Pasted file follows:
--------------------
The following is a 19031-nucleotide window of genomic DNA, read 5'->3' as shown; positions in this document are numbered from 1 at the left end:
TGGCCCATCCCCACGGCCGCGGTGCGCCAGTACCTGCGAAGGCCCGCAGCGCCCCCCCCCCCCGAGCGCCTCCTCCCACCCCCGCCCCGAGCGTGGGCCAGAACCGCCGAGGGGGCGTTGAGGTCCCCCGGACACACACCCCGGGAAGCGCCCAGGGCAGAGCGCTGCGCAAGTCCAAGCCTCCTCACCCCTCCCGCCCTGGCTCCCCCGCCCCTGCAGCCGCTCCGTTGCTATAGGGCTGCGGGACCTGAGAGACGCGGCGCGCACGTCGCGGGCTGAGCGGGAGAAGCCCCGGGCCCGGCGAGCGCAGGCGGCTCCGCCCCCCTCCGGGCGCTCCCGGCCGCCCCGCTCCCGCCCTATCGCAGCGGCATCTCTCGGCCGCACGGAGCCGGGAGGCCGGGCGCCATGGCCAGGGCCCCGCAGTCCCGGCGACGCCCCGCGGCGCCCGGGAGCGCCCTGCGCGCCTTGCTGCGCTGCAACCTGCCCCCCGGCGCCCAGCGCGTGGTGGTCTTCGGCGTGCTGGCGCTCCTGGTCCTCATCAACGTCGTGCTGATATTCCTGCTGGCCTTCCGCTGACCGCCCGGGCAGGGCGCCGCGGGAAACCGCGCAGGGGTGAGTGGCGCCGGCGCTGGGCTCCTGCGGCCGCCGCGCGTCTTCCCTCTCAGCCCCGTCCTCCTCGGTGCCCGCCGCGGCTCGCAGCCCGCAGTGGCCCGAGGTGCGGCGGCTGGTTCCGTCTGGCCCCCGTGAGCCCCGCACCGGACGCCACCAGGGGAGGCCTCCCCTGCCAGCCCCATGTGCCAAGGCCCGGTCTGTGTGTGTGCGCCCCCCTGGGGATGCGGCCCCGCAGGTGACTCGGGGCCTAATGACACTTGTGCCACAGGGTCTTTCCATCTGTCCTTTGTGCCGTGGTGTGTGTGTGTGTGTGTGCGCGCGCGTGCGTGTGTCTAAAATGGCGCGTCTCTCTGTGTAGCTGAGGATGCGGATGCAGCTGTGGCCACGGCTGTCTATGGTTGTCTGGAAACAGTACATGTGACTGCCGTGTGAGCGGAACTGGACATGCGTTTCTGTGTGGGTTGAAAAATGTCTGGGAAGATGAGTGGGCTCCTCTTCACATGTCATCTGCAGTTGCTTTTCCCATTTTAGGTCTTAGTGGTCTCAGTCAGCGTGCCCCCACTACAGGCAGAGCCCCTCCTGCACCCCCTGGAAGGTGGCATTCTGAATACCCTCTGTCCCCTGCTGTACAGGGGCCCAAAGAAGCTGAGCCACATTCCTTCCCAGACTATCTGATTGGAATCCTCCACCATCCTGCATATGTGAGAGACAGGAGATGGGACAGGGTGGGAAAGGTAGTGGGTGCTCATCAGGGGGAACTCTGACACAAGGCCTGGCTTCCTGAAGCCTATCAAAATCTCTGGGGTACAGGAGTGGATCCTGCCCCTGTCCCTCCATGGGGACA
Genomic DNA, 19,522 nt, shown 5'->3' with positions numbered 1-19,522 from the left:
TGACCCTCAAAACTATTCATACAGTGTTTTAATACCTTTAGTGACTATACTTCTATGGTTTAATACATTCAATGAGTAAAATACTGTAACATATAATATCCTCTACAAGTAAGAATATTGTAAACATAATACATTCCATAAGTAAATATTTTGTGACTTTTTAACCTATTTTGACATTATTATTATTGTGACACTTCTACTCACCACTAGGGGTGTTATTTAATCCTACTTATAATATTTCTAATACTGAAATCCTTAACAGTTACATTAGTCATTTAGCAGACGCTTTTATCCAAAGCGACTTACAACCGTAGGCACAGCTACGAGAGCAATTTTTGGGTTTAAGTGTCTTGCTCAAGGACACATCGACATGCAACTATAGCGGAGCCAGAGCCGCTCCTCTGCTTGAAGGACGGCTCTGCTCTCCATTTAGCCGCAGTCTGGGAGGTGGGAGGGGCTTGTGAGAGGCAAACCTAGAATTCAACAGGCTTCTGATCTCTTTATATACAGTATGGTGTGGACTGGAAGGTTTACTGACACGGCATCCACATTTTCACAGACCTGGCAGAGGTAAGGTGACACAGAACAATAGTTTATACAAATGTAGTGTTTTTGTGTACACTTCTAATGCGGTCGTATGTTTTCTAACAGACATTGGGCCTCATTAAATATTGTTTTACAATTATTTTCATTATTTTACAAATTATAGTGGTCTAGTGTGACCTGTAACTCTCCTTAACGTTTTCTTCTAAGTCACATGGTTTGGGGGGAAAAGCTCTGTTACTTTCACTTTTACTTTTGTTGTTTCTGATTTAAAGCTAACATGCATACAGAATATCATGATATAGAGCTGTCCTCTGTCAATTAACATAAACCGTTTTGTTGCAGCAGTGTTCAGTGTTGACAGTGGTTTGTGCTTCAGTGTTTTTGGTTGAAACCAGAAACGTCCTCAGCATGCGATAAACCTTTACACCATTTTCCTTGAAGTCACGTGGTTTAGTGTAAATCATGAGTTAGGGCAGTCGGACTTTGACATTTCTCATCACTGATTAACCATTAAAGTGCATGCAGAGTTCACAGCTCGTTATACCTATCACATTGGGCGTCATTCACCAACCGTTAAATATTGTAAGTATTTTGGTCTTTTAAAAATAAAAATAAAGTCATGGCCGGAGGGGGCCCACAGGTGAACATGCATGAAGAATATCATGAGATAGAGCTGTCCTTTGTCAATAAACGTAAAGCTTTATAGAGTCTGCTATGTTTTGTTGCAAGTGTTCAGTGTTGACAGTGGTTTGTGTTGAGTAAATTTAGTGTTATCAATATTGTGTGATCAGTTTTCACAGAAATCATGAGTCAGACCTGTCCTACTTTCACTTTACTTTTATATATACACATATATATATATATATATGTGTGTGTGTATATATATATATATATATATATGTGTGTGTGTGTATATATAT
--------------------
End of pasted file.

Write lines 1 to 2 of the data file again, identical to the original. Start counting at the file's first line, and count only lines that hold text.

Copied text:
The following is a 19031-nucleotide window of genomic DNA, read 5'->3' as shown; positions in this document are numbered from 1 at the left end:
TGGCCCATCCCCACGGCCGCGGTGCGCCAGTACCTGCGAAGGCCCGCAGCGCCCCCCCCCCCCGAGCGCCTCCTCCCACCCCCGCCCCGAGCGTGGGCCAGAACCGCCGAGGGGGCGTTGAGGTCCCCCGGACACACACCCCGGGAAGCGCCCAGGGCAGAGCGCTGCGCAAGTCCAAGCCTCCTCACCCCTCCCGCCCTGGCTCCCCCGCCCCTGCAGCCGCTCCGTTGCTATAGGGCTGCGGGACCTGAGAGACGCGGCGCGCACGTCGCGGGCTGAGCGGGAGAAGCCCCGGGCCCGGCGAGCGCAGGCGGCTCCGCCCCCCTCCGGGCGCTCCCGGCCGCCCCGCTCCCGCCCTATCGCAGCGGCATCTCTCGGCCGCACGGAGCCGGGAGGCCGGGCGCCATGGCCAGGGCCCCGCAGTCCCGGCGACGCCCCGCGGCGCCCGGGAGCGCCCTGCGCGCCTTGCTGCGCTGCAACCTGCCCCCCGGCGCCCAGCGCGTGGTGGTCTTCGGCGTGCTGGCGCTCCTGGTCCTCATCAACGTCGTGCTGATATTCCTGCTGGCCTTCCGCTGACCGCCCGGGCAGGGCGCCGCGGGAAACCGCGCAGGGGTGAGTGGCGCCGGCGCTGGGCTCCTGCGGCCGCCGCGCGTCTTCCCTCTCAGCCCCGTCCTCCTCGGTGCCCGCCGCGGCTCGCAGCCCGCAGTGGCCCGAGGTGCGGCGGCTGGTTCCGTCTGGCCCCCGTGAGCCCCGCACCGGACGCCACCAGGGGAGGCCTCCCCTGCCAGCCCCATGTGCCAAGGCCCGGTCTGTGTGTGTGCGCCCCCCTGGGGATGCGGCCCCGCAGGTGACTCGGGGCCTAATGACACTTGTGCCACAGGGTCTTTCCATCTGTCCTTTGTGCCGTGGTGTGTGTGTGTGTGTGTGCGCGCGCGTGCGTGTGTCTAAAATGGCGCGTCTCTCTGTGTAGCTGAGGATGCGGATGCAGCTGTGGCCACGGCTGTCTATGGTTGTCTGGAAACAGTACATGTGACTGCCGTGTGAGCGGAACTGGACATGCGTTTCTGTGTGGGTTGAAAAATGTCTGGGAAGATGAGTGGGCTCCTCTTCACATGTCATCTGCAGTTGCTTTTCCCATTTTAGGTCTTAGTGGTCTCAGTCAGCGTGCCCCCACTACAGGCAGAGCCCCTCCTGCACCCCCTGGAAGGTGGCATTCTGAATACCCTCTGTCCCCTGCTGTACAGGGGCCCAAAGAAGCTGAGCCACATTCCTTCCCAGACTATCTGATTGGAATCCTCCACCATCCTGCATATGTGAGAGACAGGAGATGGGACAGGGTGGGAAAGGTAGTGGGTGCTCATCAGGGGGAACTCTGACACAAGGCCTGGCTTCCTGAAGCCTATCAAAATCTCTGGGGTACAGGAGTGGATCCTGCCCCTGTCCCTCCATGGGGACA